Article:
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  #76  
Old 10-25-2023, 07:01 PM
Bob Womack's Avatar
Bob Womack Bob Womack is offline
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Hmm... There used to be a rule on this forum outlawing brand wars.

Back to the original question, while there are differences in the tones of guitar brands, players who have been in it for a while also discuss various players having darker-sounding or brighter sounding hands. I was just watching a video with Nashville session player Tom Bukovac and a bunch of professionals where they discussed how different players could play the same rig and their particular touch would make it sound brighter or darker.

Bob
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  #77  
Old 10-27-2023, 08:02 AM
SRL SRL is offline
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Quote:
Originally Posted by Bob Womack View Post
Back to the original question, while there are differences in the tones of guitar brands, players who have been in it for a while also discuss various players having darker-sounding or brighter sounding hands. I was just watching a video with Nashville session player Tom Bukovac and a bunch of professionals where they discussed how different players could play the same rig and their particular touch would make it sound brighter or darker.
Definitely agree.

In addition to just "pick vs. fingers" there's what part of the finger you play with (nail or pad), how big your nails are, what your attack is like. Or for picking, what kind of pick you use, how you hold it.

And then for both, whereabouts on the strings you're plucking -- closer to the bridge is much brighter than over the sound hole.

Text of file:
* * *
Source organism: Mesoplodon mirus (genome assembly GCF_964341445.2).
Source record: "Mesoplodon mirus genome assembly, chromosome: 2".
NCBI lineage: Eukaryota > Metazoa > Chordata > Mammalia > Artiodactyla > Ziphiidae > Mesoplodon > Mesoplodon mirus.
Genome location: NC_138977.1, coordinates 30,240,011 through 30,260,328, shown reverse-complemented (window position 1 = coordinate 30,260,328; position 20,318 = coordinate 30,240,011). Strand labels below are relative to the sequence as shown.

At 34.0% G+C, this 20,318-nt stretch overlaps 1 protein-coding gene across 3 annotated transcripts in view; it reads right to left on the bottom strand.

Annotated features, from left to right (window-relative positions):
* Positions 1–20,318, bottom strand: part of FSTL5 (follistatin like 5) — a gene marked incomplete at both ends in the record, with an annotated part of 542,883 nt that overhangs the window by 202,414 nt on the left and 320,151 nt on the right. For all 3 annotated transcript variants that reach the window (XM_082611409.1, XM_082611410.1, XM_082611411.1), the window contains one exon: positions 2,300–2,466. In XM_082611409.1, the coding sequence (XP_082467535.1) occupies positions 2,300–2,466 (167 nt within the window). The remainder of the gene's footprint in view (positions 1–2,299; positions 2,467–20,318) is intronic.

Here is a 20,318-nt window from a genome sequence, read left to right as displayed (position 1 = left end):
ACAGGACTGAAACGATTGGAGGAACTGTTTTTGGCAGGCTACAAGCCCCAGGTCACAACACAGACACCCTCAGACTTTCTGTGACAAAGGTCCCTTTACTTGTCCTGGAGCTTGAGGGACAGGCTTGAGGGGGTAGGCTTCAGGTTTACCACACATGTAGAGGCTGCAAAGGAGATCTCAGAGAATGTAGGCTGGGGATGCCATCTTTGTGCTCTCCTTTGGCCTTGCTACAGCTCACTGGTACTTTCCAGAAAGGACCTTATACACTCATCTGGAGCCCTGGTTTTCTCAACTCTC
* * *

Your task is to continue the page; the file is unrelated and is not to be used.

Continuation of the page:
That said, I have owned several Taylors and played many more, and they do seem to have a brighter voicing. This can be compensated for by using pads of fingers, raising the action (to allow a heavier attack on the bass strings) and using darker-sounding strings/picks.

Personally, I've found the best-sounding Taylors to be the cedar and Engelmann tops, as I think the warmer sound of those woods tends to complement the Taylor voicing the best. I'd also really love to get my hands on one of those rare 12-fret GAs with a 24.75 scale, as I've heard they are really fantastic and warmer-sounding fingerstyle guitars.
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  #78  
Old 10-27-2023, 10:55 AM
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Quote:
Originally Posted by Bob Womack View Post
Hmm... There used to be a rule on this forum outlawing brand wars.

Back to the original question, while there are differences in the tones of guitar brands, players who have been in it for a while also discuss various players having darker-sounding or brighter sounding hands. I was just watching a video with Nashville session player Tom Bukovac and a bunch of professionals where they discussed how different players could play the same rig and their particular touch would make it sound brighter or darker.

Bob
Ah, this for sure. Took some bluegrass classes from Scott Nygaard at a BG festival in San Francisco many years ago, and he spent a lot of time on how to get tone from the guitar. Sure there were points about which pick, but it was mostly (a couple hours) about attack and how to get dynamics with a varied attack. Quite the eye-opener for me at the time.

This goes for one of my closer playing buddies and I. I have much darker hands than he does, whichever guitar we're playing, and we share a lot. Taylor, Gibson, Martin...tonally I'm always darker than he is, probably because of that BG background. I just want to get a thicker sound than he does. He's a better player. We just have different tones, one not better than the other.
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bluegrass, brightness, new strings, taylor

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